Money Should you go all in on REITs in your TFSA?

17:52  17 july  2017
17:52  17 july  2017 Source:   MoneySense

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Keeping REITs inside a TFSA avoids this tax complication. Before one examines what to hold in ones TFSA , one should be clear on what the TFSA is going to be used for.

Keeping REITs inside a TFSA avoids this tax complication. What should you put in your TFSA ? Would those then go into a TFSA because it’s Canadian or does it still fall under US held companies and therefore still subject to with holding tax ?

Me and my TFSA © Used with permission of / © Rogers Media Inc. 2017. Me and my TFSA

Nino D’Andrea

AGE: 46

PLACE: Toronto

TFSA TOTAL: $62,000

STRATEGY: Just REITs

Me and my TFSA

Nino D’Andrea is a general manager in the manufacturing industry. He’s been contributing to TFSAs since they started back in 2010. “In make the full contribution on the first Monday of every year,” says D’Andrea, who loves the tax-free capital gains that TFSAs offer.

D’Andrea first became interested in investing more than 15 years ago. “I bought Nortel shares when they were 67 cents and sold them when they reached $3,” he says. “It was easy and I thought I was so smart.” So when it came time to make his first TFSA contribution he decided to buy a stock.

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If you go this route, you don't need to worry about opening a USD account , and your VXC and VCN can go either in your TFSA or RRSP. TFSAs should be for equities and REITs only.

I’d prefer to see one Canadian equity ETF and then, if you really want to focus in on REITs , buy one REIT ETF as well. It doesn’t mean you shouldn’t hold foreign investments in your TFSA ever—it just means that if you ’re going to hold foreign investments, you should look for the best account to hold

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His first choice was Encana—“a real loser,” he says. In fact, D’Andrea bought it at $30 a share with that first contribution and sold it at about $10 in 2015. “I watched it fall all the way down,” he says. That’s when he knew he had to change his strategy. “I realized I wasn’t so smart after all and since I was getting closer to retirement, I wanted something safer that would provide me with a regular income stream to grow for retirement.”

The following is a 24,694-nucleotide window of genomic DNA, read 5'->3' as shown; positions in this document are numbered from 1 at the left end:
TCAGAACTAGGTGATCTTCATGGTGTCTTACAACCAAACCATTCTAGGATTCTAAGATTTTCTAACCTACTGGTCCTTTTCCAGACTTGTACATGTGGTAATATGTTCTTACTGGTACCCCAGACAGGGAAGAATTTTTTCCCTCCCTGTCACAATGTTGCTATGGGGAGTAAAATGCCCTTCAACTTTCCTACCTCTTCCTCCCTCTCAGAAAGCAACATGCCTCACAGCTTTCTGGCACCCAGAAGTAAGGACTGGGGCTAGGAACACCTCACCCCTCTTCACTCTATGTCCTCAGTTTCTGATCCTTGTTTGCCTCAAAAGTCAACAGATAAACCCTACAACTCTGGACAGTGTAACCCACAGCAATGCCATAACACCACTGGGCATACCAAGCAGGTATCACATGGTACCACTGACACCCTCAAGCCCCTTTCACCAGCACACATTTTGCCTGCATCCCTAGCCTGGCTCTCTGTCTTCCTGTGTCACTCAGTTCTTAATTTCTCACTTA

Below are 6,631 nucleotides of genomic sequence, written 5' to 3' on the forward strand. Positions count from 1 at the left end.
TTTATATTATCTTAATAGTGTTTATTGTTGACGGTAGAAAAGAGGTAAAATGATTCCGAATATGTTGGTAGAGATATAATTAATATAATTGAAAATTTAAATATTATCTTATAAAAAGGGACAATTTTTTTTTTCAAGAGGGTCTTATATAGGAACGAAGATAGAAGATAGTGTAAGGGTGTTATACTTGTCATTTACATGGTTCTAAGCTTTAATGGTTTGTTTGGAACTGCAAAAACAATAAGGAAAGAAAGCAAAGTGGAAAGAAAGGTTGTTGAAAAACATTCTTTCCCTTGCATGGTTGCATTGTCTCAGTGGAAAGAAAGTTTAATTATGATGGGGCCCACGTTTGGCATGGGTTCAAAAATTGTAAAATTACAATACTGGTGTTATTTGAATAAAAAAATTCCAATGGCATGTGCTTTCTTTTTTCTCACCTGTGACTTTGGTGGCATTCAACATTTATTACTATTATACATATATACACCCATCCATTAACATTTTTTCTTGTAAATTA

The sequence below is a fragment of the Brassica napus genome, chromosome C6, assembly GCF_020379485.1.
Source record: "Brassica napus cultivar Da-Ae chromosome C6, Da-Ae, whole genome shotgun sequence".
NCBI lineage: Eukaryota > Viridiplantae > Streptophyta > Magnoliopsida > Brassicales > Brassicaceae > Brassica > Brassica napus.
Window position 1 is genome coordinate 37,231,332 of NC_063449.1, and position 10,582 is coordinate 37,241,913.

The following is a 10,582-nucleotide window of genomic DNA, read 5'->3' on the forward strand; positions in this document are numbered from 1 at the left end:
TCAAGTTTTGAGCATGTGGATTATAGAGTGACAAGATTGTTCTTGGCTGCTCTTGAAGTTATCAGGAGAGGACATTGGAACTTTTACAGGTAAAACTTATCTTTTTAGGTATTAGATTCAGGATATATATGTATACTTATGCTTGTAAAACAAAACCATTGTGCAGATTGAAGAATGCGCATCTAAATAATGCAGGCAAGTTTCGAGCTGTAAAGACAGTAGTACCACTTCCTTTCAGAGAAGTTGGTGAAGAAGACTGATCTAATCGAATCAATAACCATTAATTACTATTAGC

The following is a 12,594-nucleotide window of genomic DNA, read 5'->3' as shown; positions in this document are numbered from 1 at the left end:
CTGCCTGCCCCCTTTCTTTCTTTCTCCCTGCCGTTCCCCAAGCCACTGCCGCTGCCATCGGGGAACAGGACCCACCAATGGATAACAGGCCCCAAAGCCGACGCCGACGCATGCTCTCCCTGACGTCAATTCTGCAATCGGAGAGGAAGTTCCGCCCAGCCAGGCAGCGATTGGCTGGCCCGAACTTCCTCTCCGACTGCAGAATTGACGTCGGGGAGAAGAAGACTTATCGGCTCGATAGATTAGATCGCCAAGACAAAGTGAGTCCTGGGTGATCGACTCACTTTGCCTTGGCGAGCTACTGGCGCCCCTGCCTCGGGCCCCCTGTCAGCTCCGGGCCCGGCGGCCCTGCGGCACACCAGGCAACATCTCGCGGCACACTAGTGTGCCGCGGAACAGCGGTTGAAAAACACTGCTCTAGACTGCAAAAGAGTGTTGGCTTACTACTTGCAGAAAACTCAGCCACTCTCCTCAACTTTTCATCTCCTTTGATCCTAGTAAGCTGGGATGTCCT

Today, D’Andrea has only one holding, a BMO Equal Weight REITs ETF (ZRE)—a holding he’s been adding to for several years now. “I get $263 in monthly distributions and have been able to grow my TFSA nicely with it,” he says. His aim? “To reach the point where my TFSA will distribute $1,000-a-month by age 65 so I can supplement my CPP and OAS with the payments.”

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I keep all of my foreign investments in my RRSP, a Canadian total market ETF in a taxable account and I have an ETF that covers all the REITs in Canada in my TFSA .

You can and should open brokerage accounts within both your TFSA and RRSP. I use margin to buy reits and the banks that loaned me the money. It’s free income on the bank’s money. Dividends pay the interest and then some.

More of  Me and my TFSA »

Without a TFSA D’Andrea figures he’d need $250,000 to buy an annuity that would pay him $15,000 annually—and that income would be taxable. But with his present TFSA strategy of collecting distributions in retirement, the payment would be completely tax-free. “And it won’t cost me $250,000 to do it,” he says.

Still, D’Andrea plans to work as long as he can—even part-time—into retirement. “Travelling isn’t something I want to do in retirement. It’s a big inconvenience and not relaxing for me. I have no desire to unpack and then days later, repack my suitcase.” D’Andrea instead plans to spend time with family and friends, work a little, and entertain himself right here in Toronto with dinners out and other sports activities. It’s where he’s happiest.